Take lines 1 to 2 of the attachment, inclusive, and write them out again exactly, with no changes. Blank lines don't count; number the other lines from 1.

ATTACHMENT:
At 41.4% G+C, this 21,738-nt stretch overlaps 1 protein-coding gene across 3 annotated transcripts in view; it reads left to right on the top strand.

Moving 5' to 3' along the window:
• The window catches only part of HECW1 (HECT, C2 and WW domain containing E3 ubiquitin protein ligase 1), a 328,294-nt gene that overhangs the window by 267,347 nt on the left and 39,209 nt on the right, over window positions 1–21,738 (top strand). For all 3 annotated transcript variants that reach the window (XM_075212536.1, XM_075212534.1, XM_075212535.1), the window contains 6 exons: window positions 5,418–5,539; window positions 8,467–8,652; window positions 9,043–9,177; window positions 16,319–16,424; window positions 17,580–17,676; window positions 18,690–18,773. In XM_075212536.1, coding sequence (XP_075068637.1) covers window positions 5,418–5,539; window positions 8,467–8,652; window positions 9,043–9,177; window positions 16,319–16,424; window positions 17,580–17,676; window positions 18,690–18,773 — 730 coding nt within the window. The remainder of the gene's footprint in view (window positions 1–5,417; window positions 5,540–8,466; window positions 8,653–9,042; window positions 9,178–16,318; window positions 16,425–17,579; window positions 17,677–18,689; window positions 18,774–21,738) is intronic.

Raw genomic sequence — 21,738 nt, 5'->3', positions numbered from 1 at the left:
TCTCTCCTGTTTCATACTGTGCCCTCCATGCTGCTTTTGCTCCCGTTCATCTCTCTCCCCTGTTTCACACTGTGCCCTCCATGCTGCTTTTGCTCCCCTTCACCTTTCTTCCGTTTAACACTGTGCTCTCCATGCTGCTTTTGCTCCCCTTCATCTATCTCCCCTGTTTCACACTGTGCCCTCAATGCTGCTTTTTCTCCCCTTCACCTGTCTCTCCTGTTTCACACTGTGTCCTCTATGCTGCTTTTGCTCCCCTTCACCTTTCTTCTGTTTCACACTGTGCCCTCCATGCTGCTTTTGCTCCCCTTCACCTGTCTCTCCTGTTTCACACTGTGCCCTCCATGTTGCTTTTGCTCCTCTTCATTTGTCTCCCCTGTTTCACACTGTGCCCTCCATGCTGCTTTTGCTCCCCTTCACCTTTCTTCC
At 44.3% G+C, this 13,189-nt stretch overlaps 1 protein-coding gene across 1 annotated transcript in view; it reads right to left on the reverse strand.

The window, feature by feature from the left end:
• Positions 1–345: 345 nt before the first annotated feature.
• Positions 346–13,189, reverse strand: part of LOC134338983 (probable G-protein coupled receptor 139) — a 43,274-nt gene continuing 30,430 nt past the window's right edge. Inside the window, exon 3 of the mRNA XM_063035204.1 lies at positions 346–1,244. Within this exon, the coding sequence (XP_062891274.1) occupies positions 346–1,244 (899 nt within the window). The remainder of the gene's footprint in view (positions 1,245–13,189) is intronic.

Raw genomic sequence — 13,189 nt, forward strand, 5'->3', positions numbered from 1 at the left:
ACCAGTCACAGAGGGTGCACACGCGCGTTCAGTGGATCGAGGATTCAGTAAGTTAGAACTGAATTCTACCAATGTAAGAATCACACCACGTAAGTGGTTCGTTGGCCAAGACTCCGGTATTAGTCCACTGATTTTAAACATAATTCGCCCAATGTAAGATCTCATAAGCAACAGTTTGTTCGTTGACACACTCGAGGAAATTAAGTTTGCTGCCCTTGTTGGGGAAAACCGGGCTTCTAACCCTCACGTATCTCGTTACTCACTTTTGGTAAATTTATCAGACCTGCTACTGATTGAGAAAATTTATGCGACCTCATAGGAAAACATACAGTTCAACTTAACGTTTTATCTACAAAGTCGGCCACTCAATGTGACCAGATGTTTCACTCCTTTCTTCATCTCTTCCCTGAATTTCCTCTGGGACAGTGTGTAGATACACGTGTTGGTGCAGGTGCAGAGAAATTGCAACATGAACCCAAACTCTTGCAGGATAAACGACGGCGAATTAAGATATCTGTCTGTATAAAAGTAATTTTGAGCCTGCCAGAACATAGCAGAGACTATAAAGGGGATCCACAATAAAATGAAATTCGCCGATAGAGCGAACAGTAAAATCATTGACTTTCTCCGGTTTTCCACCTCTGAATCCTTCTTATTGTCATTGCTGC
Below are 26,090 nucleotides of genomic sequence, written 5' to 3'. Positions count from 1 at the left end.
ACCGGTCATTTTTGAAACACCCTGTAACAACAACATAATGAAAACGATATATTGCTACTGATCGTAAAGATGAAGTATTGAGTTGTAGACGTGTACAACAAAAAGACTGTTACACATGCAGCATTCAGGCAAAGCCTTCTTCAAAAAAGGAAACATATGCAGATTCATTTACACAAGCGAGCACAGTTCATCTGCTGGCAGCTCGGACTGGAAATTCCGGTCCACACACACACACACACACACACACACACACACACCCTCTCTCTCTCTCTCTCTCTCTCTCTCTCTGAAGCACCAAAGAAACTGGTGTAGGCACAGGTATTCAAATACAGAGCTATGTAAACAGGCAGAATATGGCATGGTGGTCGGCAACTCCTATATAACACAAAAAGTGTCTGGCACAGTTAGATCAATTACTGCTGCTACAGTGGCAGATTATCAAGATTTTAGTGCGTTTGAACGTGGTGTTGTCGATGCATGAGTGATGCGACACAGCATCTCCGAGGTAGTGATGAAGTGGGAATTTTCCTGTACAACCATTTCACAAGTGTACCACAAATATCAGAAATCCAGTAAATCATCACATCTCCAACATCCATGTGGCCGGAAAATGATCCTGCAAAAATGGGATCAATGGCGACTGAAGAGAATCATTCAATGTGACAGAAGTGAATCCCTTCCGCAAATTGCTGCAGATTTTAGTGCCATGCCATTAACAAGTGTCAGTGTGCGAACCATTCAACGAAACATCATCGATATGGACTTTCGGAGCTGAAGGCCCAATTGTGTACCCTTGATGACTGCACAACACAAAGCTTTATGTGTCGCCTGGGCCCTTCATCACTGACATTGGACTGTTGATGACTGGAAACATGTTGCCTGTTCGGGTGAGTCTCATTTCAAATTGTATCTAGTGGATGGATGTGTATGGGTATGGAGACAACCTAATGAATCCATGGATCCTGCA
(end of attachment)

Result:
At 41.4% G+C, this 21,738-nt stretch overlaps 1 protein-coding gene across 3 annotated transcripts in view; it reads left to right on the top strand.

Moving 5' to 3' along the window: